Posted by in categories: bioengineering, biotech/medical

Bioengineered bacteria sneak past solid tumor defenses to guide CAR T cells’ attacks.

Jan 25, 2024

Liebherr converted this massive mining excavator to electric power

Posted by in categories: bioengineering, futurism

For the first time in the company’s 40-year history, Liebherr have converted one of their R 9,400 excavators from a conventional diesel to an electric powertrain.

The re-powered mining machine was commissioned at Fortescue’s Christmas Creek mine site in Western Australia – but what’s more significant is that the conversion was done during the standard service life of the machine.

“The modular design of Liebherr equipment makes it possible to repower existing diesel excavators to new zero emission configurations, such as electric powertrains,” explains Oliver Weiss, Executive Vice President of R&D, Engineering, and Manufacturing for Liebherr Mining. “This means that the diesel equipment customers buy today is also future-proofed for many years to come. The fact that we can ease the transition from traditional to decarbonized mining fleets for our customers is one of the key strategies of the Liebherr Zero Emission Mining Program.”

Jan 25, 2024

Researchers develop nanofiber-based drug delivery system for skin cancer

Posted by in categories: bioengineering, biotech/medical, nanotechnology

Treating complex diseases such as skin cancer often requires simultaneous administration of multiple anticancer drugs. The delivery of such life-saving therapeutic drugs has evolved with the rise of nanotechnology-based drug carriers. Nanoplatforms offer numerous advantages, including increased bioavailability, lowered dosages, and improved biodistribution.

Now a team of researchers, led by Professor Myoung-Hwan Park from Sahmyook University in South Korea, has developed a light-responsive nanofiber-based novel (DDS) targeting skin cancer. The DDS was studied in a detailed manner, beginning with its synthesis and characterization to its biocompatibility, drug release profile, and efficacy against skin cancer. These research findings are published in the Journal of Drug Delivery Science and Technology.

Explaining the motivation behind the present research, Dr. Park states, “Conventional drugs can be efficiently delivered in a controlled manner through nano-engineered platforms, and such an approach increases the overall effectiveness of the treatment. This approach improves outcomes in cancer drug therapy by ensuring precise delivery at optimal dosages.”

Jan 25, 2024

Researchers uncover molecular mechanisms behind effects of MXene nanoparticles on muscle regeneration

Posted by in categories: bioengineering, biotech/medical, nanotechnology

Tissue engineering, which involves the use of grafts or scaffolds to aid cell regeneration, is emerging as a key medical practice for treating volumetric muscle loss (VML), a condition where a significant amount of muscle tissue is lost beyond the body’s natural regenerative capacity. To improve surgical outcomes, traditional muscle grafts are giving way to artificial scaffold materials, with MXene nanoparticles (NPs) standing out as a promising option.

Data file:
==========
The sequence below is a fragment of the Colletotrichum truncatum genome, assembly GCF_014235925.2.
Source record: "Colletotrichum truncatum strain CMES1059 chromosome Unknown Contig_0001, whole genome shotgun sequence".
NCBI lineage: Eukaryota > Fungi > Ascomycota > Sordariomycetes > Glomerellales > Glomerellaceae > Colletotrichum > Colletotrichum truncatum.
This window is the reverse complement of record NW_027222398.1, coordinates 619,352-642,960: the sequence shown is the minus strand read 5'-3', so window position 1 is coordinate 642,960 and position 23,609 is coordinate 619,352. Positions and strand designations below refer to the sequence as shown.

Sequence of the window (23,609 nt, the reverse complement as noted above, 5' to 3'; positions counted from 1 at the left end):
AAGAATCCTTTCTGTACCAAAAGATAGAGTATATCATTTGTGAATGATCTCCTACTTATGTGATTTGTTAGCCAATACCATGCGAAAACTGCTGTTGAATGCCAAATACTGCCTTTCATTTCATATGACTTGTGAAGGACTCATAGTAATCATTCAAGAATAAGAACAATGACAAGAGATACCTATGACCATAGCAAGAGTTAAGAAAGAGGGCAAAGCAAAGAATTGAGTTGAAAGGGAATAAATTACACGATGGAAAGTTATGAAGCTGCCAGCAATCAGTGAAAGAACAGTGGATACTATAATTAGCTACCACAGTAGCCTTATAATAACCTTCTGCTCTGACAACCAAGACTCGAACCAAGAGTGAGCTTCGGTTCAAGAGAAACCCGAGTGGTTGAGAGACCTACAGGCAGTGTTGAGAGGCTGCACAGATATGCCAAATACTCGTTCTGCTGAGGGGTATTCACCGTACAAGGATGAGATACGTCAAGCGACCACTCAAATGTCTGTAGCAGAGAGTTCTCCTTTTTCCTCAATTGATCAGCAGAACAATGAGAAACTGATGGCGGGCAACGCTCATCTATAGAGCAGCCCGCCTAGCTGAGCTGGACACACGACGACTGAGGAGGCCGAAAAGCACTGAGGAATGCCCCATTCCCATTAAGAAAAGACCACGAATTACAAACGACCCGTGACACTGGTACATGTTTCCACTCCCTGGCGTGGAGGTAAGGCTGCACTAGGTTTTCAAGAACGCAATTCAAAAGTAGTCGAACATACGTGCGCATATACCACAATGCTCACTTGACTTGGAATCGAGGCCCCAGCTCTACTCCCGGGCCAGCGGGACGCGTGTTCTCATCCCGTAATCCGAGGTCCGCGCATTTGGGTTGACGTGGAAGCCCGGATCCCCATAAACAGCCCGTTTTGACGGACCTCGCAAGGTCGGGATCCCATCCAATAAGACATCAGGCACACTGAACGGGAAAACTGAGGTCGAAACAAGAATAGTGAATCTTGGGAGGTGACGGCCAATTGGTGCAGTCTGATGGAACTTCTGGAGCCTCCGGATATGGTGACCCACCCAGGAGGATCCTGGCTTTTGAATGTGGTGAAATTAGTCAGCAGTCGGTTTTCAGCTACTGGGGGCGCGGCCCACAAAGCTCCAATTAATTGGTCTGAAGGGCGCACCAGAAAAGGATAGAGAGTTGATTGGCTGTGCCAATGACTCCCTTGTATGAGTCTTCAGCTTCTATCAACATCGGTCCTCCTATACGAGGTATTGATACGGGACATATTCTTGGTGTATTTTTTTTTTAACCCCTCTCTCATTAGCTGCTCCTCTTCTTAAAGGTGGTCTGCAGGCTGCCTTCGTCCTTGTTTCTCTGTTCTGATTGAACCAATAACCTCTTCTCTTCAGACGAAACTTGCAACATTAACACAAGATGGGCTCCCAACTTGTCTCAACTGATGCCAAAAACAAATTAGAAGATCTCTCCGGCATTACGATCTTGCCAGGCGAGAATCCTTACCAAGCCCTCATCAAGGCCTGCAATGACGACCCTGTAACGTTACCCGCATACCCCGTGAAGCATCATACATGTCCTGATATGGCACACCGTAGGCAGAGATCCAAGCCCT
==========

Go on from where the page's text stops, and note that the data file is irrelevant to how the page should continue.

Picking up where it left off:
MXene NPs are 2D materials primarily composed of transition-metal carbides and nitride. They are highly electrically conductive, can accommodate a wide range of functional groups, and have stacked structures that promote cell interactions and growth. While there have been practical demonstrations in the laboratory showcasing their ability to promote the reconstruction of skeletal muscles, the specific mechanism by which they do so remains unclear.

To address this gap, Associate Professor Yun Hak Kim from the Department of Anatomy and Department of Biomedical Informatics, alongside Professors Suck Won Hong, and Dong-Wook Han from the Department of Cogno-Mechatronics Engineering at Pusan National University developed nanofibrous matrices containing MXene NPs as scaffolds. They used DNA sequencing to reveal the genes and biological pathways activated by MXene NPs to aid in muscle regeneration.

Jan 24, 2024

Mind In Vitro Platforms: Versatile, Scalable, Robust, and Open Solutions to Interfacing with Living Neurons

Posted by in categories: bioengineering, biotech/medical, chemistry, neuroscience

Advanced Science is a high-impact, interdisciplinary science journal covering materials science, physics, chemistry, medical and life sciences, and engineering.

Jan 19, 2024

“Hard to Imagine a World Without It” — Jeff Desjardin on the Potential of CRISPR Technology

Posted by in categories: bioengineering, biotech/medical, food

Jeff Desjardins, Editor-in-Chief of Visual Capitalist, joins OPTO Sessions to discuss the profound and far-reaching potential of CRISPR and gene editing technology, which he believes could impact fields as diverse as oncology, agriculture and materials science.

On 8 December, the US Food and Drug Administration (FDA) approved two cell-based gene therapies for the treatment of sickle cell disease. The decision marked a watershed moment in the history of healthcare, being the first time that gene therapies have won FDA approval.

One of the treatments, Casgevy, is the result of a collaboration between CRISPR Therapeutics [CRSP] and Vertex Pharmaceuticals [VRTX]. The other, Lyfgenia, was developed by bluebird bio [BLUE].